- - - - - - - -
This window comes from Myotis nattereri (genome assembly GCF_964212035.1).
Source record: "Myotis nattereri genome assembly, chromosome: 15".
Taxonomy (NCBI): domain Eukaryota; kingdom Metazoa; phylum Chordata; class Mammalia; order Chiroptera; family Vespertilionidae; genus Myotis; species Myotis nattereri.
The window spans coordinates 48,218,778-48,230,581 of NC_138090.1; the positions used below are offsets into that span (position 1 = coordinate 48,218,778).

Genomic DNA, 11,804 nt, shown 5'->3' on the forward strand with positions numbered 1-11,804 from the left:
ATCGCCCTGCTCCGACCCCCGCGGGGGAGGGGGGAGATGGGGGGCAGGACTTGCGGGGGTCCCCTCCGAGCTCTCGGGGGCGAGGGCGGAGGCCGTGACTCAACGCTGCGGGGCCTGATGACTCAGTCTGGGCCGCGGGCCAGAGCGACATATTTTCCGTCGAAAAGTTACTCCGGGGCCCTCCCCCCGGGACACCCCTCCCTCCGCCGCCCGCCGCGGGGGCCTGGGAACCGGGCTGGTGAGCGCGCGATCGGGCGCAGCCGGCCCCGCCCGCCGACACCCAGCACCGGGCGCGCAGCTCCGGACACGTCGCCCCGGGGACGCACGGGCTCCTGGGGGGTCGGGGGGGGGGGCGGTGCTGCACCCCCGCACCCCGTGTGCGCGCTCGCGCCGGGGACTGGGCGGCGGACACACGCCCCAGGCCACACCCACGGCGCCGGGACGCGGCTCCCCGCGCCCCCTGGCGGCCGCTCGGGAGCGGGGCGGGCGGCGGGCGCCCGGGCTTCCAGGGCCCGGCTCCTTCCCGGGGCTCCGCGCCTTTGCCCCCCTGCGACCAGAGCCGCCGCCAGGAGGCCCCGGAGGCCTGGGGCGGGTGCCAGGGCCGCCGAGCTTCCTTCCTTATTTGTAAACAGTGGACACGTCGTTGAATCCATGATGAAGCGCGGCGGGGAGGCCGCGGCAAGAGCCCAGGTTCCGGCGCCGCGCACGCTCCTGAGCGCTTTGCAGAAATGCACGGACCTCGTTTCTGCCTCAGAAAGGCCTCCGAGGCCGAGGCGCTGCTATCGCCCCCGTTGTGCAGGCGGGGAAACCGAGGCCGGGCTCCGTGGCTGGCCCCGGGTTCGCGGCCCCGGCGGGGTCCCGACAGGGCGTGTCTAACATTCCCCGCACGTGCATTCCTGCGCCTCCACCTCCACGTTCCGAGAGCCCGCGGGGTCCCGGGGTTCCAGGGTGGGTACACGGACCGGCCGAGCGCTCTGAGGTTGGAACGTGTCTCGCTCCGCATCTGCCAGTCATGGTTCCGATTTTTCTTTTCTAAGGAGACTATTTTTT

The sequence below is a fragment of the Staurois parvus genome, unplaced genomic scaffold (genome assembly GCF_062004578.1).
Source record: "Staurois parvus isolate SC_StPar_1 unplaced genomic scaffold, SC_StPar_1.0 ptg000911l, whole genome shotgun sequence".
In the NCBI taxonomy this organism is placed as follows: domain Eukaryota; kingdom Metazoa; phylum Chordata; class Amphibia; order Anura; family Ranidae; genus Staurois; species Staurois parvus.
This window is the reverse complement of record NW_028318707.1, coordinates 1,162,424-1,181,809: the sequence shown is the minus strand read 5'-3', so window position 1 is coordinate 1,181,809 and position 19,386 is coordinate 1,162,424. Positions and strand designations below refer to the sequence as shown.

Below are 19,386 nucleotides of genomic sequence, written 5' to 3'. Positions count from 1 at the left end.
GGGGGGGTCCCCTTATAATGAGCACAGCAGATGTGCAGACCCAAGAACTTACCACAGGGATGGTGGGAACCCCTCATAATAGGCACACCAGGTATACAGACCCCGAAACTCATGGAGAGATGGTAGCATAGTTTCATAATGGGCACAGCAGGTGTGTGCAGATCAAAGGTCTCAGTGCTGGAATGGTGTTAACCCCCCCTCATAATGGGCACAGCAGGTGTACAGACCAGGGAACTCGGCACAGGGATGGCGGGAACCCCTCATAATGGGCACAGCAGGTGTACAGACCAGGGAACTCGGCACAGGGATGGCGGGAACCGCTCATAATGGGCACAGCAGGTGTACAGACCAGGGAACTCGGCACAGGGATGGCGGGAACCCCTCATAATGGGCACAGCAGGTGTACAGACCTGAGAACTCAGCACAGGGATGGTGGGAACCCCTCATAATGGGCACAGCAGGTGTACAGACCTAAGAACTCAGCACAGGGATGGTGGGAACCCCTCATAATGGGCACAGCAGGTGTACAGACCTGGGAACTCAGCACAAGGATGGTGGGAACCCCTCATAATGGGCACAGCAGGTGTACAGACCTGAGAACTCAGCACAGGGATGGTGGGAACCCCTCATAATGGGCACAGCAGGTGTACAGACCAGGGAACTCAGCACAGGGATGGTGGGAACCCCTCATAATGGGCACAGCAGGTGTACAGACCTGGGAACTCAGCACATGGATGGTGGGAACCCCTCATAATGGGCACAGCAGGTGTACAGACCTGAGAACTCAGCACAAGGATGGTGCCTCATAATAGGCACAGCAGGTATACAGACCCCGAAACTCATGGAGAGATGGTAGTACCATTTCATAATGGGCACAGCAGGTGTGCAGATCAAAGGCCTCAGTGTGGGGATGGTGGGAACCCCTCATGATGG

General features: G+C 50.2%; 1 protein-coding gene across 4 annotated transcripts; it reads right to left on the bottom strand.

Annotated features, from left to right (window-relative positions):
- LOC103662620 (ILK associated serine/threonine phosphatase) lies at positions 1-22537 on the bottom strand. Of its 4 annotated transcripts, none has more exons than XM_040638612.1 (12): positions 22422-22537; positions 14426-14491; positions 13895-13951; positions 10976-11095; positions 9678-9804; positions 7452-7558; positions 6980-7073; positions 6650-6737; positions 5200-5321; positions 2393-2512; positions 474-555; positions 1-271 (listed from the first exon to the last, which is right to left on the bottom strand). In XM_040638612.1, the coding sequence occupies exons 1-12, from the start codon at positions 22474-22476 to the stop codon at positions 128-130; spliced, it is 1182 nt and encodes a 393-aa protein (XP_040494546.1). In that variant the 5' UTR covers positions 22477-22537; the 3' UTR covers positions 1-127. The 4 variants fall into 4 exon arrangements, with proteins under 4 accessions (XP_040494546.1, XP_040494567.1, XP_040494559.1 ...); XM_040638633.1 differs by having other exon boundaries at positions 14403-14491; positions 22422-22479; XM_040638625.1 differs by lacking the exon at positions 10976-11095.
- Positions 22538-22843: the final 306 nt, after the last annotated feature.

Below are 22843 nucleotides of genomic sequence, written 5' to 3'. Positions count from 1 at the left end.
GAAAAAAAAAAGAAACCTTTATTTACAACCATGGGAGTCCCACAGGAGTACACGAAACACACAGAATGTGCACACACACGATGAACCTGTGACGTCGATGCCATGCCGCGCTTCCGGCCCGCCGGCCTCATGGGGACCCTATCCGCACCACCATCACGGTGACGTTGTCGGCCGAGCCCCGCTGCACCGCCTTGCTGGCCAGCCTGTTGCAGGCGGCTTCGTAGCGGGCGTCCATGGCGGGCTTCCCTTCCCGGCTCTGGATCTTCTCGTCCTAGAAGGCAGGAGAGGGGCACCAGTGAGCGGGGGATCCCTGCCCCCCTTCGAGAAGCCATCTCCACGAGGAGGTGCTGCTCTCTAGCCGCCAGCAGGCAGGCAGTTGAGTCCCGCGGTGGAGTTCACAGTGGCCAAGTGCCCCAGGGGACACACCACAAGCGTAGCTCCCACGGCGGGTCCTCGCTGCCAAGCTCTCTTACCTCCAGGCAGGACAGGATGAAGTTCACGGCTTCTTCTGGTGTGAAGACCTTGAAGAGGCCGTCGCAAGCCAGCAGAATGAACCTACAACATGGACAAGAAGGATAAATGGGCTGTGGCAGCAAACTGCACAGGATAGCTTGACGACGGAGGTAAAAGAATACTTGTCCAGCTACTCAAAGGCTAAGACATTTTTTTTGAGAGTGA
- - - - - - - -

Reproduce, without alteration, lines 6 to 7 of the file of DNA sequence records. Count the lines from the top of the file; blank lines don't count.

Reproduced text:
ATCGCCCTGCTCCGACCCCCGCGGGGGAGGGGGGAGATGGGGGGCAGGACTTGCGGGGGTCCCCTCCGAGCTCTCGGGGGCGAGGGCGGAGGCCGTGACTCAACGCTGCGGGGCCTGATGACTCAGTCTGGGCCGCGGGCCAGAGCGACATATTTTCCGTCGAAAAGTTACTCCGGGGCCCTCCCCCCGGGACACCCCTCCCTCCGCCGCCCGCCGCGGGGGCCTGGGAACCGGGCTGGTGAGCGCGCGATCGGGCGCAGCCGGCCCCGCCCGCCGACACCCAGCACCGGGCGCGCAGCTCCGGACACGTCGCCCCGGGGACGCACGGGCTCCTGGGGGGTCGGGGGGGGGGGCGGTGCTGCACCCCCGCACCCCGTGTGCGCGCTCGCGCCGGGGACTGGGCGGCGGACACACGCCCCAGGCCACACCCACGGCGCCGGGACGCGGCTCCCCGCGCCCCCTGGCGGCCGCTCGGGAGCGGGGCGGGCGGCGGGCGCCCGGGCTTCCAGGGCCCGGCTCCTTCCCGGGGCTCCGCGCCTTTGCCCCCCTGCGACCAGAGCCGCCGCCAGGAGGCCCCGGAGGCCTGGGGCGGGTGCCAGGGCCGCCGAGCTTCCTTCCTTATTTGTAAACAGTGGACACGTCGTTGAATCCATGATGAAGCGCGGCGGGGAGGCCGCGGCAAGAGCCCAGGTTCCGGCGCCGCGCACGCTCCTGAGCGCTTTGCAGAAATGCACGGACCTCGTTTCTGCCTCAGAAAGGCCTCCGAGGCCGAGGCGCTGCTATCGCCCCCGTTGTGCAGGCGGGGAAACCGAGGCCGGGCTCCGTGGCTGGCCCCGGGTTCGCGGCCCCGGCGGGGTCCCGACAGGGCGTGTCTAACATTCCCCGCACGTGCATTCCTGCGCCTCCACCTCCACGTTCCGAGAGCCCGCGGGGTCCCGGGGTTCCAGGGTGGGTACACGGACCGGCCGAGCGCTCTGAGGTTGGAACGTGTCTCGCTCCGCATCTGCCAGTCATGGTTCCGATTTTTCTTTTCTAAGGAGACTATTTTTT

The sequence below is a fragment of the Staurois parvus genome, unplaced genomic scaffold (genome assembly GCF_062004578.1).